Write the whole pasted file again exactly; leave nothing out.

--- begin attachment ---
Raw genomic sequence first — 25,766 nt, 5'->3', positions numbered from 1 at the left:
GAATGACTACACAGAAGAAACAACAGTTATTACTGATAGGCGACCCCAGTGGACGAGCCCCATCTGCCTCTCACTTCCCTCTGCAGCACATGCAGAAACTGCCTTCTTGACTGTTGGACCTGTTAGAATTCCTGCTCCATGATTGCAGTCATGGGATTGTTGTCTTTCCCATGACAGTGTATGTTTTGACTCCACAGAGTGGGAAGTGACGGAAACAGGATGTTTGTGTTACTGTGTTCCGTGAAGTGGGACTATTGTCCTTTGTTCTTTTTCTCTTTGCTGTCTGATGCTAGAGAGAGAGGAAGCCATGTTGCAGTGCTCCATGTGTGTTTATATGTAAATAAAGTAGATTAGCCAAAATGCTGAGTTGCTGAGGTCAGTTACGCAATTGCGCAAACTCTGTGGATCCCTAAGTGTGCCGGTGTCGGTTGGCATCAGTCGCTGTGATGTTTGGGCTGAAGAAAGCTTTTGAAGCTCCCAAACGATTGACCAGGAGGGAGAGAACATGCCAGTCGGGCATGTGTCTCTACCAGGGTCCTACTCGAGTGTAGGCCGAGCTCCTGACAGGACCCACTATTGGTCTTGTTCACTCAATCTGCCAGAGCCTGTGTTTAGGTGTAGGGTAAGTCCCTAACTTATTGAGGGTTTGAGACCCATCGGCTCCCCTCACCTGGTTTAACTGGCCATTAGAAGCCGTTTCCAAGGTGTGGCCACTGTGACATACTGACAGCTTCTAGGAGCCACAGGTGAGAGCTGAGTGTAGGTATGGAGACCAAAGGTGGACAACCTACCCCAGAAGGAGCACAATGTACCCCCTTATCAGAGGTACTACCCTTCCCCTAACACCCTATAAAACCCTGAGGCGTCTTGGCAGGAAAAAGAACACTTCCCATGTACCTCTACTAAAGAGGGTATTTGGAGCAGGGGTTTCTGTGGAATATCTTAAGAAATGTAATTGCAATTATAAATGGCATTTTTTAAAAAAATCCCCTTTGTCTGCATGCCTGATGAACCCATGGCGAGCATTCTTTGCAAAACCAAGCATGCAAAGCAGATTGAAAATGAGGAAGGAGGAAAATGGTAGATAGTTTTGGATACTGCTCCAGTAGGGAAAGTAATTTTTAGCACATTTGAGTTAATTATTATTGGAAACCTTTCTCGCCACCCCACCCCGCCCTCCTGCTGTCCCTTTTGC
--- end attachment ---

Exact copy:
Raw genomic sequence first — 25,766 nt, 5'->3', positions numbered from 1 at the left:
GAATGACTACACAGAAGAAACAACAGTTATTACTGATAGGCGACCCCAGTGGACGAGCCCCATCTGCCTCTCACTTCCCTCTGCAGCACATGCAGAAACTGCCTTCTTGACTGTTGGACCTGTTAGAATTCCTGCTCCATGATTGCAGTCATGGGATTGTTGTCTTTCCCATGACAGTGTATGTTTTGACTCCACAGAGTGGGAAGTGACGGAAACAGGATGTTTGTGTTACTGTGTTCCGTGAAGTGGGACTATTGTCCTTTGTTCTTTTTCTCTTTGCTGTCTGATGCTAGAGAGAGAGGAAGCCATGTTGCAGTGCTCCATGTGTGTTTATATGTAAATAAAGTAGATTAGCCAAAATGCTGAGTTGCTGAGGTCAGTTACGCAATTGCGCAAACTCTGTGGATCCCTAAGTGTGCCGGTGTCGGTTGGCATCAGTCGCTGTGATGTTTGGGCTGAAGAAAGCTTTTGAAGCTCCCAAACGATTGACCAGGAGGGAGAGAACATGCCAGTCGGGCATGTGTCTCTACCAGGGTCCTACTCGAGTGTAGGCCGAGCTCCTGACAGGACCCACTATTGGTCTTGTTCACTCAATCTGCCAGAGCCTGTGTTTAGGTGTAGGGTAAGTCCCTAACTTATTGAGGGTTTGAGACCCATCGGCTCCCCTCACCTGGTTTAACTGGCCATTAGAAGCCGTTTCCAAGGTGTGGCCACTGTGACATACTGACAGCTTCTAGGAGCCACAGGTGAGAGCTGAGTGTAGGTATGGAGACCAAAGGTGGACAACCTACCCCAGAAGGAGCACAATGTACCCCCTTATCAGAGGTACTACCCTTCCCCTAACACCCTATAAAACCCTGAGGCGTCTTGGCAGGAAAAAGAACACTTCCCATGTACCTCTACTAAAGAGGGTATTTGGAGCAGGGGTTTCTGTGGAATATCTTAAGAAATGTAATTGCAATTATAAATGGCATTTTTTAAAAAAATCCCCTTTGTCTGCATGCCTGATGAACCCATGGCGAGCATTCTTTGCAAAACCAAGCATGCAAAGCAGATTGAAAATGAGGAAGGAGGAAAATGGTAGATAGTTTTGGATACTGCTCCAGTAGGGAAAGTAATTTTTAGCACATTTGAGTTAATTATTATTGGAAACCTTTCTCGCCACCCCACCCCGCCCTCCTGCTGTCCCTTTTGC